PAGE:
Thursday, September 6, 2012

Wren-Lewis on Zero Lower Bound "Denial."

Wren-Lewis claims that some macroeconomists are in Zero Lower Bound "Denial."      This would be the view that monetary policy can overcome the problem of the zero nominal bound on interest rates so that fiscal policy is unnecessary.  

In my view, we Market Monetarists are a tiny minority struggling against a conventional wisdom that the Fed is "out of ammunition."    I do believe that an appropriate monetary regime can do all that is needed to provide for a stable macroeconomic environment.   And I certainly don't favor expanding government spending at this time.

Wren-Lewis argues that while a nominal GDP level target can help the economy recover, it cannot do it alone and needs help from fiscal policy.   His fundamental error here is to confuse what is really necessary today and what might be necessary under some hypothetical circumstance.

If the Fed had a nominal GDP level target all along, it is possible that it would have never found it necessary to lower its policy interest rate to near zero.   Further, if it shifts to a nominal GDP level target now, it is possible that a rapid recovery in spending on output will promptly occur and that keeping the policy rate at zero would be undesirable.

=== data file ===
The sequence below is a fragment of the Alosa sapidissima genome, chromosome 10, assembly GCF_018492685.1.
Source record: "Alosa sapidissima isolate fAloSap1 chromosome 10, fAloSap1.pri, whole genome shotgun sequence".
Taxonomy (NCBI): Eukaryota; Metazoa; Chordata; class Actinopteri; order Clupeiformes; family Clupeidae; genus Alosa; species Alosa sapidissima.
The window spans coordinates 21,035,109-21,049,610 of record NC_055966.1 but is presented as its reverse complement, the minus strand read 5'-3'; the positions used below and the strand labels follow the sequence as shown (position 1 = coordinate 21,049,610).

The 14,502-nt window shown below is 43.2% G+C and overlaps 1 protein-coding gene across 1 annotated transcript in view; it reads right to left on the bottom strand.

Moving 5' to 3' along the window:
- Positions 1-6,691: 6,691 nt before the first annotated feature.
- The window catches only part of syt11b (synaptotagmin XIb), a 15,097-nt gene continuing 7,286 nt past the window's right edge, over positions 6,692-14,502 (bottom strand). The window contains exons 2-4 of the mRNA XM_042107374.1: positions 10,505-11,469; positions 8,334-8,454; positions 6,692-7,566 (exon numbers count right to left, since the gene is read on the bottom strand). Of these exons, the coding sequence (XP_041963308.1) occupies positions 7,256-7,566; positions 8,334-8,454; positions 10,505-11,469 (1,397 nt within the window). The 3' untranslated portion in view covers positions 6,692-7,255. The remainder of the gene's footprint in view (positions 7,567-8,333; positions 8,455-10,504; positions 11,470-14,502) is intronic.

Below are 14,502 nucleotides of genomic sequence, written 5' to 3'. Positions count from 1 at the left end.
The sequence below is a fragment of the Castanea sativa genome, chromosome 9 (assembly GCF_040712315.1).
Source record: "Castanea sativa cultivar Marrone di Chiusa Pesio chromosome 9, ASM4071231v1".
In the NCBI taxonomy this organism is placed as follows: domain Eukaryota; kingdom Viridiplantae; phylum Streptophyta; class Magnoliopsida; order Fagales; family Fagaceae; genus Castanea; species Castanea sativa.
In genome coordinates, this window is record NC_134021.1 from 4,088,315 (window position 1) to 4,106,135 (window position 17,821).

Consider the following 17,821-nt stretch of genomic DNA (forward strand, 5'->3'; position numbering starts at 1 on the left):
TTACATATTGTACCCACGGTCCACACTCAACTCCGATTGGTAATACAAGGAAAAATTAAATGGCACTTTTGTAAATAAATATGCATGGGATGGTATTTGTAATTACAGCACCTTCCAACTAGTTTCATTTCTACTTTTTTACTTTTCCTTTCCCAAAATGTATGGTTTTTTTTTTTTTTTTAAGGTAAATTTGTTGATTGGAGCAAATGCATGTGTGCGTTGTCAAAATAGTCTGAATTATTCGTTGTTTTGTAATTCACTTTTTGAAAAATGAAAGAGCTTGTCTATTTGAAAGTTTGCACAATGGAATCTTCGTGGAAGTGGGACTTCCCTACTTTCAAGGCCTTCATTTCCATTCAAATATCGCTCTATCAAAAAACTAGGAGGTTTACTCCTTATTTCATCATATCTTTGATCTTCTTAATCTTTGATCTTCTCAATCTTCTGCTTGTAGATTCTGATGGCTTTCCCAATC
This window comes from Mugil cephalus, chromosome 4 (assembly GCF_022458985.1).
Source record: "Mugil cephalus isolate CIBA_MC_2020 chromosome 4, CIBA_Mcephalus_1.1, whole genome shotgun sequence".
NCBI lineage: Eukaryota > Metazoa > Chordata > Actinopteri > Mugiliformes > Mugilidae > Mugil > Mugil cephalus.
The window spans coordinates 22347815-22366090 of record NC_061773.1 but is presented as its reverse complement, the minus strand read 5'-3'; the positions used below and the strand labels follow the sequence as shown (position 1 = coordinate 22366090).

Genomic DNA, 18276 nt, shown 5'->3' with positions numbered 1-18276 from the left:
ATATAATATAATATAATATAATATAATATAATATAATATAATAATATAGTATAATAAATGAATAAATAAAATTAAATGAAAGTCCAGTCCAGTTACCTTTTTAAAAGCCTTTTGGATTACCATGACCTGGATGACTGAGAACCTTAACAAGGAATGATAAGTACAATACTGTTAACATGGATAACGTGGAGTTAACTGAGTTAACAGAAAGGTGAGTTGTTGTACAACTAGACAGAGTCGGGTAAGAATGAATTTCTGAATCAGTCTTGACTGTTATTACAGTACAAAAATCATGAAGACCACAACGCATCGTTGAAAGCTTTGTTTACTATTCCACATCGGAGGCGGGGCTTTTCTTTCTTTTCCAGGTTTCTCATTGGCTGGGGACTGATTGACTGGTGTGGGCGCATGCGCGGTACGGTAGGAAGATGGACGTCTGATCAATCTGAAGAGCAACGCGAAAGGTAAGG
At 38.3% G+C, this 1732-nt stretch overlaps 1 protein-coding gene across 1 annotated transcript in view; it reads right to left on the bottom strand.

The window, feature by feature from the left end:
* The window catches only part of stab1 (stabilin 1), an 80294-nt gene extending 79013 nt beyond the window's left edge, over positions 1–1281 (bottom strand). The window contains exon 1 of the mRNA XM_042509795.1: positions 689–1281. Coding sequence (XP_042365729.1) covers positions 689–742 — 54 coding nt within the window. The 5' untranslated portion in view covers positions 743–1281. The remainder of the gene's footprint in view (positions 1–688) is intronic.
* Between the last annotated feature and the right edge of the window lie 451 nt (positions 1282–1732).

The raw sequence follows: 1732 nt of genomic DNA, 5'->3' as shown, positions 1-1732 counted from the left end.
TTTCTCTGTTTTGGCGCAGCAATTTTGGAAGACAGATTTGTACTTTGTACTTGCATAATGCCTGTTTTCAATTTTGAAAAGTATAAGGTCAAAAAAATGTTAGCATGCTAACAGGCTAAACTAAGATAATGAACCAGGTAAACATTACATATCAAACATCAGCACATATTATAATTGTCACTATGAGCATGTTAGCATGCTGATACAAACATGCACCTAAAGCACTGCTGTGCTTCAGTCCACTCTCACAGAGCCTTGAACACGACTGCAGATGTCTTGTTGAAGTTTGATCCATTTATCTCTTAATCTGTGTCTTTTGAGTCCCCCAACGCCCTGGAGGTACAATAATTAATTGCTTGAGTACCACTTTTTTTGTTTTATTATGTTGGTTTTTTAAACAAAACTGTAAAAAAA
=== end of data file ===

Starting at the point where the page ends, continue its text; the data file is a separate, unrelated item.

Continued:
Wren-Lewis imagines a hypothetical where there is a negative shock to demand so large that it results in the target for the policy interest rate to go to zero whether there is an inflation target or a nominal GDP level target.   What he fails to make clear is that it takes a larger negative shock to create this problem with a nominal GDP level target than with an inflation target.    Presumably, given any particular negative demand shock, the period of time for which the policy rate would be at the zero bound would be longer with an inflation target than with a nominal GDP level target.

However, it is true that even with nominal GDP level targeting, it is possible that there could be a negative demand shock that is so severe than the zero nominal bound issue would be relevant.  

Wren Lewis also claims that a nominal GDP level target only helps a recovery now by imposing costs in the future.   Spending now is higher than it would have been because inflation and real output are higher than would be desirable in the future.  

There are two errors here.   The first is to assume that inflation targeting is the "true" goal.   In my view, the goal should be for spending on output to remain on a steady growth path.   In other words, at any future date, the goal is for total spending on output to be at a certain level.   The rate of change of nominal GDP and inflation are really irrelevant.

For example, suppose the target for spending on output for the first quarter of 2013 is $17 trillion.   There is no "goal" for spending growth really.   The proper growth rate depends on the difference between where nominal GDP happens to be and the target, along with the date of the current period.   Now, it is true, that if the target is a 5 percent growth path, and the economy is currently at target level, then the appropriate growth rate is 5 percent.   But if nominal GDP is below target, then that is the problem, and the greater than 5 percent of nominal GDP growth needed to get back to target is the solution.